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New home being purchased for ECU chancellors' residence

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The new Chacellor's residence in Star Hill Farms subdivision on Jan. 17, 2018. (Molly Mathis/The Daily Reflector)

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By Michael Abramowitz
The Daily Reflector

Thursday, January 18, 2018

Plans for renovating and expanding the ECU chancellor’s residence changed suddenly when a private homeowner in the Star Hill Farm residential neighborhood of Greenville recently offered his home for sale, university officials confirmed Wednesday.

A purchase contract was struck between the home’s owner and the ECU Foundation after the home’s owners, Greenville dentist Thomas Webb and his wife, Karen, offered the home located at 3100 Kariblue Lane for sale to the foundation for $1.3 million, ECU officials confirmed. 

There was little debate over the need to provide more expansive space than what the Dail House — the existing chancellor’s residence on East Fifth Street — could provide. The residence serves as much for public functions as as it does as home to the chancellor’s family. 

Chancellor Cecil Staton and his wife moved last fall into a home on Dartmouth Drive, owned by the ECU Foundation, in anticipation of a renovation project at the Dail House.

The renovation and expansion plan became less desirable, however, when contractors informed ECU officials of the work and the cost that would be involved in the job, a university spokesman said. It also was a concern for the UNC Board of Governors

“The chancellor’s residence is 90 years old. It can get crowded pretty easily, even with a small number of people and doesn’t serve well for functions of any size,” the spokesman said. “The kitchen is barely suitable to prepare a meal for a family of three.”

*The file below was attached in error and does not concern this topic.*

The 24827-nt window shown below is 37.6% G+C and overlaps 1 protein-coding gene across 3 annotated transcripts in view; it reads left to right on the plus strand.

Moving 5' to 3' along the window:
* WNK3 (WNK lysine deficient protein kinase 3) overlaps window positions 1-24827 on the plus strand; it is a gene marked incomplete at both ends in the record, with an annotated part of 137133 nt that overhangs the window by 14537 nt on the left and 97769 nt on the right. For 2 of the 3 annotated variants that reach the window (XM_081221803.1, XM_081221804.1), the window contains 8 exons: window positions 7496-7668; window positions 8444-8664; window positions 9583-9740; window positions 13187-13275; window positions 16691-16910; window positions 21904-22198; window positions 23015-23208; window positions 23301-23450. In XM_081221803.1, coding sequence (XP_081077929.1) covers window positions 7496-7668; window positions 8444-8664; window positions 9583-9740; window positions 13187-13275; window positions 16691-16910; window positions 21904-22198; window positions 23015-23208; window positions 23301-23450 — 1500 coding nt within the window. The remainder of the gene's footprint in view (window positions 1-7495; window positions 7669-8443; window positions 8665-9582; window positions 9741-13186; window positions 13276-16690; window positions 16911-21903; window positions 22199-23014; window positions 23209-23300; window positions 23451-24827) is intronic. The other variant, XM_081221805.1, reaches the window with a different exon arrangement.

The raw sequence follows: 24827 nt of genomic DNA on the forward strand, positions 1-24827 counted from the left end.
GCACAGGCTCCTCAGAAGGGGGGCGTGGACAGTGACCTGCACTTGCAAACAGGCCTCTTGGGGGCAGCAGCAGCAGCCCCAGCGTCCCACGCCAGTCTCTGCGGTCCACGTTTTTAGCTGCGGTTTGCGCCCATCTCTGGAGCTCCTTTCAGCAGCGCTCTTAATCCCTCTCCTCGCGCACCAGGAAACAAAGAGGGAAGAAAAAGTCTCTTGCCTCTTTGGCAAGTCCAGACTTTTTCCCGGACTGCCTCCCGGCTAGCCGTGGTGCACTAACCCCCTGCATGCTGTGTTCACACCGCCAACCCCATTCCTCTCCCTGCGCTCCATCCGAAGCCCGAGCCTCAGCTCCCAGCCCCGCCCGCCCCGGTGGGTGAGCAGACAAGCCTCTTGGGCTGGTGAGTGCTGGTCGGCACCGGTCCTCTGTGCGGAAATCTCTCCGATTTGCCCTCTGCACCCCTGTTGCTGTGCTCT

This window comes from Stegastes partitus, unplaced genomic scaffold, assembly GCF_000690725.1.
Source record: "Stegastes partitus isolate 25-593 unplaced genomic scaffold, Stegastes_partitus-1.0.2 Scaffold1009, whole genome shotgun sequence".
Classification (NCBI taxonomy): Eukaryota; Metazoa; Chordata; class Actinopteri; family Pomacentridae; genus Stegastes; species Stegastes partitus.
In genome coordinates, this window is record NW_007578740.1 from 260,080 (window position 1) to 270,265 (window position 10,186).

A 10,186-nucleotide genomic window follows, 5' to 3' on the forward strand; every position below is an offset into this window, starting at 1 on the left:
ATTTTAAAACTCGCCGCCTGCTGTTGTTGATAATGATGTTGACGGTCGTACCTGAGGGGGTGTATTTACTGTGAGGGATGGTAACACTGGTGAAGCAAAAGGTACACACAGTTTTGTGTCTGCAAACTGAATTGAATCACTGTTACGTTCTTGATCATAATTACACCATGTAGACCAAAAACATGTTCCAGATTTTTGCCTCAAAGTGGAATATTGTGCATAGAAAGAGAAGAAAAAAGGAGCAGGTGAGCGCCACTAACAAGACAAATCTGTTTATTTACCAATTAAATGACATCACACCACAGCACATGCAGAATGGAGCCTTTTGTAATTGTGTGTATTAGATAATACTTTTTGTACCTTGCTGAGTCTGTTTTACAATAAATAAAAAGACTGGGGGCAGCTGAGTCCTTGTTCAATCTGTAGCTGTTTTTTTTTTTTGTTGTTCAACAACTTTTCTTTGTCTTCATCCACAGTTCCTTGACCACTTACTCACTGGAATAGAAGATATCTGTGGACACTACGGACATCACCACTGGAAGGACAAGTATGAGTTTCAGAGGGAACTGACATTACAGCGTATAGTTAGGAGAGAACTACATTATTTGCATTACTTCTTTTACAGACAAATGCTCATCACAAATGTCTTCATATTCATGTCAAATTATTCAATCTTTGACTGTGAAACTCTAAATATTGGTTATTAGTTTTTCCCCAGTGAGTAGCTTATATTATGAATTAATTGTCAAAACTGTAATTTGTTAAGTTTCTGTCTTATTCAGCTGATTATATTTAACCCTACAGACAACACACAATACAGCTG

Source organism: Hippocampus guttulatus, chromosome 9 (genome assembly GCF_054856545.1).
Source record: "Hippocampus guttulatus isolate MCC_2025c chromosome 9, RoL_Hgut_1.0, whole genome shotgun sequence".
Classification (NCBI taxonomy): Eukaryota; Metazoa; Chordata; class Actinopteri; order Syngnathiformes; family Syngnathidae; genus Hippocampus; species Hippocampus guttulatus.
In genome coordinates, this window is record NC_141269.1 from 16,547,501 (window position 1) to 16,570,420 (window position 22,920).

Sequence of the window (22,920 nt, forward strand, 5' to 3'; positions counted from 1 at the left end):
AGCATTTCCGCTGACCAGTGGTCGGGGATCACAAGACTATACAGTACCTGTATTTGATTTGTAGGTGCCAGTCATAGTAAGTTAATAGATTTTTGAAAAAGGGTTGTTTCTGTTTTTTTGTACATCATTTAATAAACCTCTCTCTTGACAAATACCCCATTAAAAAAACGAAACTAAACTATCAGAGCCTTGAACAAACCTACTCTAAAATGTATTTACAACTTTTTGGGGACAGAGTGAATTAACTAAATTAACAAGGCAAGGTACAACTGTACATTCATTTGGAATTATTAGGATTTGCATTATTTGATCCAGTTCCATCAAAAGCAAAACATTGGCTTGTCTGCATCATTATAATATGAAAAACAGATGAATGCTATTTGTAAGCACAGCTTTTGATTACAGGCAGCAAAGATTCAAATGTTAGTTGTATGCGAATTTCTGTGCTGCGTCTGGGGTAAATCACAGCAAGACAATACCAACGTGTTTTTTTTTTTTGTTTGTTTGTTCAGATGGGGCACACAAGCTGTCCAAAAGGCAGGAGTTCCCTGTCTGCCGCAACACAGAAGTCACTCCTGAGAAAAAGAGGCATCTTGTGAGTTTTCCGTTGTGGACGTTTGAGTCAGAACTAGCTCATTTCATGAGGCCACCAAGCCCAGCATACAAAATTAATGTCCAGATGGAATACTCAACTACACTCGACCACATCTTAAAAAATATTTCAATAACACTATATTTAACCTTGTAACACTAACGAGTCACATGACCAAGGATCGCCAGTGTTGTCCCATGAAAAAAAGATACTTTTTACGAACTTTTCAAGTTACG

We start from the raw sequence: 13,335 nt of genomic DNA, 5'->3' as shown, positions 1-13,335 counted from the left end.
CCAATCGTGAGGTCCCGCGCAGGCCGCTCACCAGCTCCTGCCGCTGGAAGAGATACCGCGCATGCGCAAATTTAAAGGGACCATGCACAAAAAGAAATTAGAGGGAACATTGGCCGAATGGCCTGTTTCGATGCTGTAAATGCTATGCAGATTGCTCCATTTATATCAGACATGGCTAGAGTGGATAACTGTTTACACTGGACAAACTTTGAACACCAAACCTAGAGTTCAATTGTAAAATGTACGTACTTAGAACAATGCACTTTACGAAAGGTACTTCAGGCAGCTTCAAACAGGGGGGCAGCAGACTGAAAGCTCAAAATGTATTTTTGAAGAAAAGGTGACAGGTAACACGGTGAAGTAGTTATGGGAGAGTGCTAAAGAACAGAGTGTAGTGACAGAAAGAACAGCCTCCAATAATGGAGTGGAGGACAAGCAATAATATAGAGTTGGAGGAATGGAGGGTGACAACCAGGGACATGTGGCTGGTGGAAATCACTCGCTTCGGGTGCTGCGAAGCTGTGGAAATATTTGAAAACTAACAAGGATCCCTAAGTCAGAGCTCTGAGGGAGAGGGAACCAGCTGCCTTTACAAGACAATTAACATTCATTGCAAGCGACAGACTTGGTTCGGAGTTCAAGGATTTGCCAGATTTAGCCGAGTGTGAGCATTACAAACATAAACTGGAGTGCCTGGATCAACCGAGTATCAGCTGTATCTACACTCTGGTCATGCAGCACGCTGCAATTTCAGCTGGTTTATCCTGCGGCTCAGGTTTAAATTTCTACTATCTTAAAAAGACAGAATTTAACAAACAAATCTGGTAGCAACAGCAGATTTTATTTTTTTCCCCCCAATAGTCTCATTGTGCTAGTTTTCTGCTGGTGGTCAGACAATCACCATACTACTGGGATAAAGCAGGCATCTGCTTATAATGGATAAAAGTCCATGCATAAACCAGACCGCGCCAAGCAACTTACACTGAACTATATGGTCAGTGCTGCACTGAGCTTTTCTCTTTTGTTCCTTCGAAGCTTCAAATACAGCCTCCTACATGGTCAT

When officials looked more thoroughly at how the house could be converted and expanded to accommodate the uses has to serve, the price tag rose to about $3.5 million, he said. That figure was based on reports received from contractors on the work that would be needed for plumbing, electrical and other infrastructure work, including asbestos removal. that would have to be undertaken under strict guidelines pertaining to homes on the historic registry.

The renovations also would have to include installation of an elevator to make the home compliant with regulations of the Americans with Disabilities Act. 

Plans included the removal or demolition of four properties on South Summit and South Jarvis streets, adjacent to the residence. ECU is still in the midst of the Request for Proposals for relocation or demolition of those four properties, officials said.

At about that time, the opportunity to purchase the Webb home arose and the ECU Foundation took the opportunity.

Although no university funds are being used for the purchase, Business N.C. reported that some members of the UNC board objected to the home’s price. Some board members also had concerns about the mounting cost projections for the original renovation project, the ECU spokesman said. At about that time, though, the new opportunity arose, he said.

“When you consider the comparative cost of the other project and the amount of time it would entail, this seemed a no-brainer,” the spokesman said.

The appraisal process is underway and the appraised value is expected to significantly exceed the asking price, the ECU spokesman said.

Another reported concern for some Board of Governors members is the home’s distance from the ECU campus. The Webb house is located about 2.5 miles from the ECU Heart Institute and the School of Dental Medicine, and less than 3 miles from the Brody School of Medicine on ECU’s west medical campus. It is about 5 miles from Chancellor’s Way in the center of the main campus.

Responding to Business N.C.’s contention that each dollar spent on a home is one less available for scholarships, the ECU official said none of the foundation’s funds for the purchase were or would have been targeted for scholarship purposes. Christopher Dyba, ECU vice chancellor for advancement and president of the ECU Foundation, was unavailable Wednesday to comment on the ongoing arrangements.

No closing date was given for the purchase of the Star Hill Farm home. The appraisal process should be completed by the end of January, the ECU spokesman said.

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